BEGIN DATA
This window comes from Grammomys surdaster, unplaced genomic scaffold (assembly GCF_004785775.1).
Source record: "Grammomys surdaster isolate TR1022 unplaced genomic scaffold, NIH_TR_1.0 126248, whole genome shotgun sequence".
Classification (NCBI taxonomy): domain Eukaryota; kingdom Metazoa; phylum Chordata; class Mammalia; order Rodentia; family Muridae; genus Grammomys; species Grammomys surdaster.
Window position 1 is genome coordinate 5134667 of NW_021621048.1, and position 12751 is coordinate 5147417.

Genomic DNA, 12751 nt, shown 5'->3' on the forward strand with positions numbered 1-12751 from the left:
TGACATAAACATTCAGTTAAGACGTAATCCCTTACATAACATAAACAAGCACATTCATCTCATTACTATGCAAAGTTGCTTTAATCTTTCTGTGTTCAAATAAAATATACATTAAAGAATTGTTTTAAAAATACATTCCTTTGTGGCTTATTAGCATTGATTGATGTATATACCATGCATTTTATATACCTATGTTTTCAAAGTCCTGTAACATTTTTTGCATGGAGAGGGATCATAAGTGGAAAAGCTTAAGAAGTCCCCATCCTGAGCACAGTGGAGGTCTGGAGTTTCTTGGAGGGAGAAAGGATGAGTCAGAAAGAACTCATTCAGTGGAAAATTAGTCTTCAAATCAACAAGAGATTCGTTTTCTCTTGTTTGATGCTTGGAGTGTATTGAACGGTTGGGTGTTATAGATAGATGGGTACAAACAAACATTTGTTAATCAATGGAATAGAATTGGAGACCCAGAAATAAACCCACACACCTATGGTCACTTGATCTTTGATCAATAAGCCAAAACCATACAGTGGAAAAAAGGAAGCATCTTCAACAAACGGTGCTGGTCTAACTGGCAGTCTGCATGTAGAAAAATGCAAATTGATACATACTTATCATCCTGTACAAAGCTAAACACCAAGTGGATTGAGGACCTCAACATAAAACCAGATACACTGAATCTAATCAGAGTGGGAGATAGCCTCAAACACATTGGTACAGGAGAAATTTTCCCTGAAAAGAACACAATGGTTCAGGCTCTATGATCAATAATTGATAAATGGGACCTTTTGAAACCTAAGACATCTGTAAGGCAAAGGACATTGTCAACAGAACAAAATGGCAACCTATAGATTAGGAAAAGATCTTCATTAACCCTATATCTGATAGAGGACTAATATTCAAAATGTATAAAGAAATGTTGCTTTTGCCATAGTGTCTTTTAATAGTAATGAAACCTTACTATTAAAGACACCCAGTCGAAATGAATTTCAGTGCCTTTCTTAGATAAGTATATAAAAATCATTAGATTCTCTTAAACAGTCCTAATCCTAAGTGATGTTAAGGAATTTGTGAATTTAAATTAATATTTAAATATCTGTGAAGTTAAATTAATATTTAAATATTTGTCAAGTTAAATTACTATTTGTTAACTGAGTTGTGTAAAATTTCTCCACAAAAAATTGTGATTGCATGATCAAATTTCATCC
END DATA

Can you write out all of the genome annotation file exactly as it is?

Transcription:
This window comes from Grammomys surdaster, unplaced genomic scaffold (assembly GCF_004785775.1).
Source record: "Grammomys surdaster isolate TR1022 unplaced genomic scaffold, NIH_TR_1.0 126248, whole genome shotgun sequence".
Classification (NCBI taxonomy): domain Eukaryota; kingdom Metazoa; phylum Chordata; class Mammalia; order Rodentia; family Muridae; genus Grammomys; species Grammomys surdaster.
Window position 1 is genome coordinate 5134667 of NW_021621048.1, and position 12751 is coordinate 5147417.

Genomic DNA, 12751 nt, shown 5'->3' on the forward strand with positions numbered 1-12751 from the left:
TGACATAAACATTCAGTTAAGACGTAATCCCTTACATAACATAAACAAGCACATTCATCTCATTACTATGCAAAGTTGCTTTAATCTTTCTGTGTTCAAATAAAATATACATTAAAGAATTGTTTTAAAAATACATTCCTTTGTGGCTTATTAGCATTGATTGATGTATATACCATGCATTTTATATACCTATGTTTTCAAAGTCCTGTAACATTTTTTGCATGGAGAGGGATCATAAGTGGAAAAGCTTAAGAAGTCCCCATCCTGAGCACAGTGGAGGTCTGGAGTTTCTTGGAGGGAGAAAGGATGAGTCAGAAAGAACTCATTCAGTGGAAAATTAGTCTTCAAATCAACAAGAGATTCGTTTTCTCTTGTTTGATGCTTGGAGTGTATTGAACGGTTGGGTGTTATAGATAGATGGGTACAAACAAACATTTGTTAATCAATGGAATAGAATTGGAGACCCAGAAATAAACCCACACACCTATGGTCACTTGATCTTTGATCAATAAGCCAAAACCATACAGTGGAAAAAAGGAAGCATCTTCAACAAACGGTGCTGGTCTAACTGGCAGTCTGCATGTAGAAAAATGCAAATTGATACATACTTATCATCCTGTACAAAGCTAAACACCAAGTGGATTGAGGACCTCAACATAAAACCAGATACACTGAATCTAATCAGAGTGGGAGATAGCCTCAAACACATTGGTACAGGAGAAATTTTCCCTGAAAAGAACACAATGGTTCAGGCTCTATGATCAATAATTGATAAATGGGACCTTTTGAAACCTAAGACATCTGTAAGGCAAAGGACATTGTCAACAGAACAAAATGGCAACCTATAGATTAGGAAAAGATCTTCATTAACCCTATATCTGATAGAGGACTAATATTCAAAATGTATAAAGAAATGTTGCTTTTGCCATAGTGTCTTTTAATAGTAATGAAACCTTACTATTAAAGACACCCAGTCGAAATGAATTTCAGTGCCTTTCTTAGATAAGTATATAAAAATCATTAGATTCTCTTAAACAGTCCTAATCCTAAGTGATGTTAAGGAATTTGTGAATTTAAATTAATATTTAAATATCTGTGAAGTTAAATTAATATTTAAATATTTGTCAAGTTAAATTACTATTTGTTAACTGAGTTGTGTAAAATTTCTCCACAAAAAATTGTGATTGCATGATCAAATTTCATCC